Several people in attendance Friday expressed anger at the NYPD for their habit of ticketing cyclists after fatal crashes, and about the way Lawrence's death was covered in the press; multiple outlets reported that police were still determining whether the truck driver had realized he'd hit the cyclist.

"My first thought, unfortunately, is that [the NYPD] were going to find a way to make this her fault," said Carla N, a former bike messenger. "She's not a cat, she's a person. You don't just run over a person and not realize it."

Mario Sepulveda, another close friend of the victim, echoed the frustration, adding: "If you get hit at 25 miles-per-hour, there's a very good chance you'll live. But people don't drive the speed limit, and the cops end up ticketing us when it's them who are careless...Lawrence didn't ride crazy like that."

The tragedy marks at least the fifth cyclist to be killed this year—compared to 10 cyclist deaths in all of 2018—and the fourth to be killed in Brooklyn. Cyclist injuries appear to up as well: according to data maintained by NYPD, there have been 379 cyclist injuries in 2019, compared to 351 at this point last year.

The stretch of Broadway near the Williamsburg Bridge has long been a dangerous corridor for pedestrians and cyclists. An analysis released last summer by the website found that Williamsburg had the highest number of crashes involving pedestrians and cyclists in the city; a more recent report found that three of the city's most dangerous intersections for cyclists were in the vicinity of the Williamsburg Bridge.

While the Department of Transportation was expected to make a number of street safety upgrades to the area ahead of the L train shutdown, it's unclear whether those improvements will go forward under the revised plan.

In a statement, Transportation Alternatives Interim Director Marco Conner noted: “Broadway, which lacks protected bike lanes, is far from ideal for traveling on two wheels. When a driver makes one bad move on a street like Broadway, where there's no room for error, people die. This is the sad reality of biking in New York City in 2019. “

“But it doesn't have to be this way," Conner added. “We're calling on Mayor de Blasio to direct his Department of Transportation to guarantee a safe route for all New Yorkers who bike by building out a true, connected network of protected bike lanes with an accelerated timeline for doing so, with a priority on the areas which will be most heavily impacted by the forthcoming L Train service disruptions."

We've reached out to the Mayor's Office, and we'll update if we hear back.

'F*cking Crazy': No Charges For Truck Driver Who Killed 25-Year-Old Cyclist Aurilla Lawrence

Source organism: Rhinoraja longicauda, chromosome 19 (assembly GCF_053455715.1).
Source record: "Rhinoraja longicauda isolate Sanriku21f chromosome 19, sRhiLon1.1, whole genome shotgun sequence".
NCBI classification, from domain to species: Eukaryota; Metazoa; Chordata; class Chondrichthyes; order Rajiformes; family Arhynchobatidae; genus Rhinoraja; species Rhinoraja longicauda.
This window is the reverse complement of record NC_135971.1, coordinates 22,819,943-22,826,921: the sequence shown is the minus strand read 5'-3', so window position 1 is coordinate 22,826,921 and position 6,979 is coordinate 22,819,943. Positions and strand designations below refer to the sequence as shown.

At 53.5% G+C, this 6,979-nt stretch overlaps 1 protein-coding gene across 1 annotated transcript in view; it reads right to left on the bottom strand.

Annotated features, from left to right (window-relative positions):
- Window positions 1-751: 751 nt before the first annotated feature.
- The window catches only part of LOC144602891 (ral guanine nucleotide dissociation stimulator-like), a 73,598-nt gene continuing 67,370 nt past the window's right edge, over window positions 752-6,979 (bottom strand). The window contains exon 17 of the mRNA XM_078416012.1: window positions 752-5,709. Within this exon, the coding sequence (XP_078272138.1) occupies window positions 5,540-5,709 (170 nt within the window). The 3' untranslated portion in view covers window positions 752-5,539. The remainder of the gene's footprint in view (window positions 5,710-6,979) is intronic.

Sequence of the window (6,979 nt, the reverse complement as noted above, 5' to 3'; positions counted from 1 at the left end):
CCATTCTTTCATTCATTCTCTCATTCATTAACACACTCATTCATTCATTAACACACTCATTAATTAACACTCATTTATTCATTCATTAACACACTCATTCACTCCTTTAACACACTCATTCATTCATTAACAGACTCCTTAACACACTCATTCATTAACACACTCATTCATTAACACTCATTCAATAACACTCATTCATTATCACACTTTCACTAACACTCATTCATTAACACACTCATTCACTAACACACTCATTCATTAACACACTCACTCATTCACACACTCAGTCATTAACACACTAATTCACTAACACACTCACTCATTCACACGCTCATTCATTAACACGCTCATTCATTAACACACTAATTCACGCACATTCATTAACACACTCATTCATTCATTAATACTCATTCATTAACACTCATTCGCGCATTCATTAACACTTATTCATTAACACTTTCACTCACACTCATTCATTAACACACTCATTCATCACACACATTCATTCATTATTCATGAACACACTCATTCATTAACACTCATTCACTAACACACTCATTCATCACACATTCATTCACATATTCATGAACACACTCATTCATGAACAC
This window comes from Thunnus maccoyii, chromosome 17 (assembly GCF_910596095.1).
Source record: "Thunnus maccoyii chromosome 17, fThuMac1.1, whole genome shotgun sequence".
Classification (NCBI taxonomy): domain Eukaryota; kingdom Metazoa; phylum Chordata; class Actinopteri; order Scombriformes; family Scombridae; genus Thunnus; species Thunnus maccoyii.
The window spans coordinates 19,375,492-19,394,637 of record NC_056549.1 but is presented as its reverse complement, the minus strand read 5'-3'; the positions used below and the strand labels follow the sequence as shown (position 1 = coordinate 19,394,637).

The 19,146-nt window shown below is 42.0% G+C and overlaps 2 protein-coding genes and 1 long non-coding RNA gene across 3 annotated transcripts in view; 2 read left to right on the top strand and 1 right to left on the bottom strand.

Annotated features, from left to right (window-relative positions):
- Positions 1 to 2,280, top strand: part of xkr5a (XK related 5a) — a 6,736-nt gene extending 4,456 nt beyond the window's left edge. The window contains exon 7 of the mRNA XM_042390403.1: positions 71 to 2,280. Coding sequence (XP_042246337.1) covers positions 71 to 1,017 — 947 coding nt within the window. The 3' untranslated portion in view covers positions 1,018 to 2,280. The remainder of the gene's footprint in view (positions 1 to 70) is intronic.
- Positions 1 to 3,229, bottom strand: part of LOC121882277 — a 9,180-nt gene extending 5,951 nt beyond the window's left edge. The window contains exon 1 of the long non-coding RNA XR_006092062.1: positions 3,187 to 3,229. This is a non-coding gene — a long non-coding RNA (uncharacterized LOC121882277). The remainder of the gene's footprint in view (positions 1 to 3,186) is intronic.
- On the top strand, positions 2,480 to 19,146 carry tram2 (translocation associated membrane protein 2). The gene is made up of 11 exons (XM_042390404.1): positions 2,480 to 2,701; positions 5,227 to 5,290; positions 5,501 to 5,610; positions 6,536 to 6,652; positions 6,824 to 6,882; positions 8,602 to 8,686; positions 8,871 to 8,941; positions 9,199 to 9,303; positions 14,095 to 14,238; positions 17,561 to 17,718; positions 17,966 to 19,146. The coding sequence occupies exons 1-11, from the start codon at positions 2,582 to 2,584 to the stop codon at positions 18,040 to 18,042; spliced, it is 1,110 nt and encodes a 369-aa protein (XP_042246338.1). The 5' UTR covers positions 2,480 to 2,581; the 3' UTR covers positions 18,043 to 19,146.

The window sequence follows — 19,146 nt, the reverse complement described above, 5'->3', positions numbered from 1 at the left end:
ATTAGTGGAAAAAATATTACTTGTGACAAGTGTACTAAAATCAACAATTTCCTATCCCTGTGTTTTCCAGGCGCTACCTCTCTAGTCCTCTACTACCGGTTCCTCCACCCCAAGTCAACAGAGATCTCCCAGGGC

Gothamist, August 16, 2019

Nearly six months after a hit-and-run truck driver fatally struck Aurilla Lawrence, the Brooklyn District Attorney's Office has announced that the motorist will not face charges.

In a statement, a spokesperson for D.A. Eric Gonzalez said that there was not enough evidence to bring criminal charges in the case: "The investigation found no signs of contact between the truck and the bike, and that the likely proximate cause of the crash was a large crater on the roadway, which caused the victim to fall before being struck."

Lawrence, a 25-year-old bike messenger, was riding eastbound on Broadway near the Williamsburg Bridge when she was run over by the driver of a gas tank truck on February 28th. After completing their investigation, the prosecutors said that they determined "there was no evidence to indicate that the driver, who continued his delivery route, was aware of what happened, which is the legal standard for a leaving the scene charge."

"We will continue to investigate every traffic fatality in Brooklyn and will pursue criminal charges whenever they are supported by the evidence and the law," the statement continued.

Of the 19 cyclists killed on city streets this year—the highest total since Mayor Bill de Blasio launched the Vision Zero street safety initiative in 2014—14 of the deaths have come in Brooklyn. None of the drivers involved in the Brooklyn fatalities have faced criminal charges. (Two drivers have been charged in the deadly crashes that occurred outside the borough this year.)

"This is fucking crazy," said Shardy Nieves, a longtime bike messenger and close friend of Lawrence's. "I'm at a loss for words right now."

"It seems like no matter what you do in a car, you can kill anyone and it's considered an accident and you're not held accountable for your actions," he added.

Streetsblog, which first reported the news, spoke with the victim's sister, Kathryn, who called the situation "absolutely outrageous." An attorney for the family, Steve Vaccaro, told the outlet that New York State law would allow prosecutors to charge the driver with manslaughter for recklessly causing the death of another human being, regardless of whether intent was established.

Another lawyer who frequently represents cyclists, Daniel Flanzig, told Gothamist there is a pattern of instances where the Brooklyn D.A. has declined to bring charges against motorists who kill cyclists. While the office decided not to charge the driver who fatally struck Matthew Brenner near the Manhattan Bridge in 2017, Flanzig ultimately found evidence that the operator was distracted by her GPS, compelling the DMV to revoke her license.

"There are a number of cases where the D.A. did not prosecute and did not find violations that [we found] after conducting our own investigation," said Flanzig. "I can tell you personally that they've dropped the ball."

A spokesperson for the D.A.'s office declined to share further details on the record about the investigation into Lawrence's death. Nieves said that he had doubts about the office's explanation that she simply fell off her bike because of a pothole.

"I understand things happen, but to say someone just fell into a crater like that—no, not from that caliber of rider. This is somebody who works on her bike through the worst weather. She has knowledge of the streets."